When I agreed to go on a cruise with my dad, a primary concern was what I would eat during 16 days on a floating hotel known for excesses of rich and decidedly non-vegan food. A little research told me that I was in luck: my dad had chosen a cruise on Holland America, which is considered one of the more vegan-friendly cruise lines (here is their full vegetarian menu). I made sure Holland America knew in advance that I’m vegan, and they told me there was no problem—just let the staff know on the first day of the cruise.
I’d been on three cruises before. The two big-ship cruises were on NCL, and they were very accommodating with several vegan options. I just had to let them know in the morning what I wanted for dinner that night. I got tired of pasta and stir frys, but overall they did a good job, and I could always find something for breakfast and lunch. I also took a river cruise on Viking, and their vegan options were the best of the lot.
Back to the current cruise. I made our first-night dinner reservations and again told them I was vegan. No problem, just let our server know.
We arrived for dinner and asked what was available. Oh, in the main dining room you need to pre-order from our vegetarian menu. And how was I to know that? I got the first of many “you should have asked us…” responses on the ship. They put together a meal for me, which was pretty good, and I preordered for the next night.
Maybe I’ve just become picky now that I know how easy it is to make great, healthy vegan meals, but I was quite disappointed in the food on this cruise. The four vegan entrees on the menu were underwhelming. The only highlight of the menu was an Asian noodle soup made with coconut milk: delicious, but very rich. The tempura vegetables were good, but greasy. Tofu and vegetable kabobs with tomato sauce were boring to say the least, and the veggie jambalaya was so dull I never ordered it again.Things are more flexible at the buffet restaurant, but you have to walk by a lot of other stuff to find the vegan options. They’re not obvious, and often the staff has no idea what vegan means.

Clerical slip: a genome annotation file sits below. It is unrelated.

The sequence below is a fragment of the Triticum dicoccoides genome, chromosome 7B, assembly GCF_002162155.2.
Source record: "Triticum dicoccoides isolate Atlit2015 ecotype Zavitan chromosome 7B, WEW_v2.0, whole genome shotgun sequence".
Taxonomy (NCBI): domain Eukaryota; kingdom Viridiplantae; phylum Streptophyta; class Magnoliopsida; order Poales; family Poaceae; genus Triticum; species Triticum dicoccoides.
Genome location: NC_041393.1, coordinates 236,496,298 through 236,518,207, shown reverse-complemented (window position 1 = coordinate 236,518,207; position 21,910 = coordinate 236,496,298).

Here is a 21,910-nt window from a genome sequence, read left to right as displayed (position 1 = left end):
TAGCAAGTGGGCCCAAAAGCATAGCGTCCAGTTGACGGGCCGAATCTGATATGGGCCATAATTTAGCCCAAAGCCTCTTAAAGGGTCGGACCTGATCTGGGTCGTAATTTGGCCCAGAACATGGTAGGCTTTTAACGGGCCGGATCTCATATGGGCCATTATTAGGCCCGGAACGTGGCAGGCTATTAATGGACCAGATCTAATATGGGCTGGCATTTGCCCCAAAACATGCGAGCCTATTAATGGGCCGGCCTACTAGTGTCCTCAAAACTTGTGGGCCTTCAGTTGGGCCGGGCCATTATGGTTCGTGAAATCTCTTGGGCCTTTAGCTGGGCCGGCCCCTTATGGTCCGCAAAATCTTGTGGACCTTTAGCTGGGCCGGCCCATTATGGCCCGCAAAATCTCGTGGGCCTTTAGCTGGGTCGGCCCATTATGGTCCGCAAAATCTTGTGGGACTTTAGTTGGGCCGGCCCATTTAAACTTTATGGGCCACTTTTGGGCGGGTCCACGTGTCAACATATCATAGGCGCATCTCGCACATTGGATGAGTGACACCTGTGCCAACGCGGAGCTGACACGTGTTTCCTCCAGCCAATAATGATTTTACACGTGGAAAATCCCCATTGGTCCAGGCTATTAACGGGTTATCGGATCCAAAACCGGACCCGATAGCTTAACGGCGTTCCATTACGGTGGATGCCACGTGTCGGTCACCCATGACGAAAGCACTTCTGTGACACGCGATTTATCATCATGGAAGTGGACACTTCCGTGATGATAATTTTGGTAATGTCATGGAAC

Breakfast had an okay selection of under-ripe fruit, and there was always oatmeal and a selection of non-dairy milks (soy, almond, and rice). I ate a lot of whole wheat bread with Vegemite on this ship. Well, they had something called veggie links, which are supposedly vegan sausage. I tried one. No thanks. Some days they had roasted potatoes, but most of the time the potatoes were greasy hash browns.
The saving grace of the meals on the ship was the salad bar. For health reasons you can’t make your own salad: you tell the salad maker what you want in it. My constant refrain was “more greens please” and “more garbanzos please.” At lunch time, the highlights were the salad bar and the taco bar (yay, rice and beans!), and a couple of times they had vegan sushi. The pasta bar was pretty good, but heavy on the oil and limited veg toppings. The occasional vegetable curries were all made with milk.
Fortunately, I don’t have much of a sweet tooth. Every day I walked past rows and rows of dairy-based desserts. In the main dining room, the only vegan dessert was sickeningly sweet sorbet.
The two biggest problem with the food on the cruise were that it was bland and I couldn’t get more than a tiny dish of vegetables without oil. My omni roommate had the same complaint about the food being bland, so it’s not just the vegan options. Thank heavens for Sambar chili relish—it’s the only spice most of my meals have had. I ordered the vegan sushi as much as possible because the wasabi and ginger are the only sources of bold flavor in the meal.
One night I didn’t pre-order at the main dining room. When I went to pre-order the next day, I was told that I’d missed the deadline: preorders need to be in by 10am. How would I know that? You should have asked us, ma’am. The officer in charge of the dining room told me he’d check with the chef, who did allow me to put in my order. At this point I was really tired greasy meals, and asked whether I could just get some rice and steamed vegetable. “Of course, ma’am. Anything is possible on this ship.” Okay, I was told I had to order from the vegetarian menu. Good to know there’s some flexibility. I ordered rice and vegetables a couple times but found I had to be very specific about asking for green vegetables, or I got a big plate of steamed carrots. One night I got a pile of green beans and—I kid you not—one broccoli floret. Another night I asked for broccoli and instead got a tiny bit of chopped squash. Bland veggies and white rice aren’t my favorite, but they were a welcome alternative to the greasy choices on the vegan menu.
The best meal I had was not in the main dining room, but a made-to-order pasta dish in the buffet restaurant (they even had rice pasta!).
Cruise ships are an environment of excess. Everyone needs some excess, but I saw little interest in healthy options among either the guests or the kitchen staff. However, with some persistence and by lowering my standards, I did maintain my vegan diet. I have to say, it was not a very pleasant experience to eat like that for 16 days.
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